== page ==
I’m a big believer in “the types should constrain the semantics of my program so hard that there is only one possible program I could write, and it is correct”. Of course we have to sacrifice some safety for speed of programming; for many domains, being 80% sure that a feature is correct in 95% of the possible use cases is good enough to ship it. But in fact I find that I code *faster* with a type system, because it forces most of the thinking to happen at the level of the problem domain (where it’s easy to think, because it’s close to real life); and there are a number of ways one can extremely cheaply use the type system to make invalid states unrepresentable in such a way that you no longer have to test certain things (because there’s no way even to phrase a program that could be incorrect in those ways).
For a super-cheap example, if you know that a list is going to be nonempty, use a non-empty list structure to hold it. (A non-empty list can be implemented as a pair of a head and a list.) Then you can save all the time you might otherwise have spent on coding defensively against people giving you empty list inputs, as well as any time you might have spent testing against that particular corner case.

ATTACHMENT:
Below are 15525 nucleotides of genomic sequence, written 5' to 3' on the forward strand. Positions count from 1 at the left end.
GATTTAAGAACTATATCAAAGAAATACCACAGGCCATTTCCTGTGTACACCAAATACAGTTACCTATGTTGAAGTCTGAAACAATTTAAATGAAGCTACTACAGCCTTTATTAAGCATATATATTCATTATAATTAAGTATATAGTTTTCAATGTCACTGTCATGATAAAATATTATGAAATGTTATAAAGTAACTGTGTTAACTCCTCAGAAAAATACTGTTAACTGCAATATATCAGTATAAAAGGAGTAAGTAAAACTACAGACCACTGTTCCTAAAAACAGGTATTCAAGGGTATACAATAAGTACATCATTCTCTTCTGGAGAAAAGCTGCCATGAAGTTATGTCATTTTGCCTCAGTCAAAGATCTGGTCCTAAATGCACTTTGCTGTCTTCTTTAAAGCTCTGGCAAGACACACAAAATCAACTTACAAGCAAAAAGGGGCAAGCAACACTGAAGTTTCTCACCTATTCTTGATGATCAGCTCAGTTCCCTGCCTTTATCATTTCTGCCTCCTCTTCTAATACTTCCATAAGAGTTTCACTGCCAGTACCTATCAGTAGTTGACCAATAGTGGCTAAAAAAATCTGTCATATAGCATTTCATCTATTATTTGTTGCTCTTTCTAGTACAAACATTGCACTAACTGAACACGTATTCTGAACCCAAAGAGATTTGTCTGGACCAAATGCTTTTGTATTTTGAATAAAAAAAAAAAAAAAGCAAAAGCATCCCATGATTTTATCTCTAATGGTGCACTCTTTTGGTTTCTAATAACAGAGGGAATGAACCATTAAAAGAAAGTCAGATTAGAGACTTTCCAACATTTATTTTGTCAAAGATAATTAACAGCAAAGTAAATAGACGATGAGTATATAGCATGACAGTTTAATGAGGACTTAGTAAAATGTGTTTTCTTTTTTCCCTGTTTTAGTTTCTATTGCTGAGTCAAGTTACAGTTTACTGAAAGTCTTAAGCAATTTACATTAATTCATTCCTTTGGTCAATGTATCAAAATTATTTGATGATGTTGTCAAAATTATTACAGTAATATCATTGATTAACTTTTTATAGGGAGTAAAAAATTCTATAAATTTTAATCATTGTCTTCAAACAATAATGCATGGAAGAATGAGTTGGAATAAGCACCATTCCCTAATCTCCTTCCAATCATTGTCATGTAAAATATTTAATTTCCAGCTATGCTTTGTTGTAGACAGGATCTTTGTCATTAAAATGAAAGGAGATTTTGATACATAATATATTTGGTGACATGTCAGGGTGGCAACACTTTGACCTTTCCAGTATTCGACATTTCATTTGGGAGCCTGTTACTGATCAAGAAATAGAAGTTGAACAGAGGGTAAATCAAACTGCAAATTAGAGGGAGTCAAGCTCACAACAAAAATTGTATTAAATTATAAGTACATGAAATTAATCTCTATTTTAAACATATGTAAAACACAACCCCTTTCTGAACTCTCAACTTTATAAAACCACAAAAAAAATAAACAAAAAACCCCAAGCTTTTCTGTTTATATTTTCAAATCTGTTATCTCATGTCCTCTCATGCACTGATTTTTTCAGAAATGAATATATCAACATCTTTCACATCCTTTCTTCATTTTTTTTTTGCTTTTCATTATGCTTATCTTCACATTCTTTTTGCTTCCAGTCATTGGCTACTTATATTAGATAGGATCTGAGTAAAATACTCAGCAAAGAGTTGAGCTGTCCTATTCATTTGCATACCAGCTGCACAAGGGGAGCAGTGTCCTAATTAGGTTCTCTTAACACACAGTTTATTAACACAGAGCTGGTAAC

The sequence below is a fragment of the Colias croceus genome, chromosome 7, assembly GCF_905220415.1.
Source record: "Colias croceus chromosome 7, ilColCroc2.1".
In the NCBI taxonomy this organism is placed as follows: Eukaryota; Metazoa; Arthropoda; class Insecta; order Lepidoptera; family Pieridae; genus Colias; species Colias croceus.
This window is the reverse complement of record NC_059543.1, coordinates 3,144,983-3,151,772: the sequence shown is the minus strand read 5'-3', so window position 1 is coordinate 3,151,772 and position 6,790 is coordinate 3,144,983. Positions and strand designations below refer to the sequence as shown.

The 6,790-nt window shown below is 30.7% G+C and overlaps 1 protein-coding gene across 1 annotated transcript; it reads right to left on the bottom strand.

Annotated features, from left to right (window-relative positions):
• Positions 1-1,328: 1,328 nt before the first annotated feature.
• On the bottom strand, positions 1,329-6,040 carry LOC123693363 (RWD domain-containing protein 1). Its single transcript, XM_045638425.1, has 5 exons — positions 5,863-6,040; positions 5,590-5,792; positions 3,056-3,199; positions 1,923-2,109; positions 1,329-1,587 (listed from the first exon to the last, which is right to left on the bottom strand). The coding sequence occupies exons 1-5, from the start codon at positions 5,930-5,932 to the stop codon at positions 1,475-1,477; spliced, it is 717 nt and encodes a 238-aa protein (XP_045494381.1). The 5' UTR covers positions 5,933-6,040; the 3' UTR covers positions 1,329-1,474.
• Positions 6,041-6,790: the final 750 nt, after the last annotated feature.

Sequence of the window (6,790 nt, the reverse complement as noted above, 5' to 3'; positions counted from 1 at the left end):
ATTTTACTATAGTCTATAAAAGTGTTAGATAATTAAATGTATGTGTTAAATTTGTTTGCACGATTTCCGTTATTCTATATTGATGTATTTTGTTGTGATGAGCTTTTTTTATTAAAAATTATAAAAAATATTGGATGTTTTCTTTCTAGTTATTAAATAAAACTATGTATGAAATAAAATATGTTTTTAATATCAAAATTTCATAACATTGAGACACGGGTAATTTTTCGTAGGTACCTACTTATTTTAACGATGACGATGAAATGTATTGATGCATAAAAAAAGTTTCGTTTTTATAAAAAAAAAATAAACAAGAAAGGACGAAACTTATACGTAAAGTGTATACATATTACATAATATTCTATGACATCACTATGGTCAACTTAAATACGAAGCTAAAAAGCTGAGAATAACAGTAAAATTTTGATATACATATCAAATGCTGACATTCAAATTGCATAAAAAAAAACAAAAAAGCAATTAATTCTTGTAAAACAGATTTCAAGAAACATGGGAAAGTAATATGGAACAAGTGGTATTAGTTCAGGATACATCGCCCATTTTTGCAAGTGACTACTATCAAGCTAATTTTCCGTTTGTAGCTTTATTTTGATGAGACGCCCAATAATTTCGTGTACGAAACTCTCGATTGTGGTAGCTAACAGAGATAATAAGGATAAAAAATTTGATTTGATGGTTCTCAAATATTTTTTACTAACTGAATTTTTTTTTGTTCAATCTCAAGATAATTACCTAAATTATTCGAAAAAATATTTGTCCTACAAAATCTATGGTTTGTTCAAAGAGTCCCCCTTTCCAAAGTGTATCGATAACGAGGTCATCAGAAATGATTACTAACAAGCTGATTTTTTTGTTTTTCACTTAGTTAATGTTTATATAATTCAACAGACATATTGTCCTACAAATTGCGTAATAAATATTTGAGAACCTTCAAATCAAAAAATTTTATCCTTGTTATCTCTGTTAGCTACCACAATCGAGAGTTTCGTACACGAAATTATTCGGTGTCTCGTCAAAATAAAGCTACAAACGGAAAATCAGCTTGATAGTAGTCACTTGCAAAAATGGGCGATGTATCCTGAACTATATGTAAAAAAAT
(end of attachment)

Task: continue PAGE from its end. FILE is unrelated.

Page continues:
For another super-cheap example that is so totally uncontroversial that it probably sounds vacuous (but it is in fact the same idea of “represent what you know in the type system so that the language can help you”), don’t store lists of (key, value); store a dictionary instead, if you know that keys are unique. This tells you via the type system that a) keys are definitely unique, and b) various algorithms like trees or hashmaps can be used for efficiency.